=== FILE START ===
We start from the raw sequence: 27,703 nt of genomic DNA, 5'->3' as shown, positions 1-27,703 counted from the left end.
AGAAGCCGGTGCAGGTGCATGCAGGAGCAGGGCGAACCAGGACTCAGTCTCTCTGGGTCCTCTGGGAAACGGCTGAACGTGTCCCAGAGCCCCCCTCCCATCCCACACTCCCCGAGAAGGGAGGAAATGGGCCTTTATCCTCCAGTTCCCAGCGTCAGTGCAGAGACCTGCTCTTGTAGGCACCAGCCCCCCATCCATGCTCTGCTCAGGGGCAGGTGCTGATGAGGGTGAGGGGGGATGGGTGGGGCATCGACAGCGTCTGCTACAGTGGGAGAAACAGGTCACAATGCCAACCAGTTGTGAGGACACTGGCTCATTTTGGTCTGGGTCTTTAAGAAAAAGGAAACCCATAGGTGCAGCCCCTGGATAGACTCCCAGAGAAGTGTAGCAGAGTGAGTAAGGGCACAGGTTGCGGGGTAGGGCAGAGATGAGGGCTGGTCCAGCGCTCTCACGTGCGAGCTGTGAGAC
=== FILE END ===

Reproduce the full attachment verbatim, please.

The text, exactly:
We start from the raw sequence: 27,703 nt of genomic DNA, 5'->3' as shown, positions 1-27,703 counted from the left end.
AGAAGCCGGTGCAGGTGCATGCAGGAGCAGGGCGAACCAGGACTCAGTCTCTCTGGGTCCTCTGGGAAACGGCTGAACGTGTCCCAGAGCCCCCCTCCCATCCCACACTCCCCGAGAAGGGAGGAAATGGGCCTTTATCCTCCAGTTCCCAGCGTCAGTGCAGAGACCTGCTCTTGTAGGCACCAGCCCCCCATCCATGCTCTGCTCAGGGGCAGGTGCTGATGAGGGTGAGGGGGGATGGGTGGGGCATCGACAGCGTCTGCTACAGTGGGAGAAACAGGTCACAATGCCAACCAGTTGTGAGGACACTGGCTCATTTTGGTCTGGGTCTTTAAGAAAAAGGAAACCCATAGGTGCAGCCCCTGGATAGACTCCCAGAGAAGTGTAGCAGAGTGAGTAAGGGCACAGGTTGCGGGGTAGGGCAGAGATGAGGGCTGGTCCAGCGCTCTCACGTGCGAGCTGTGAGAC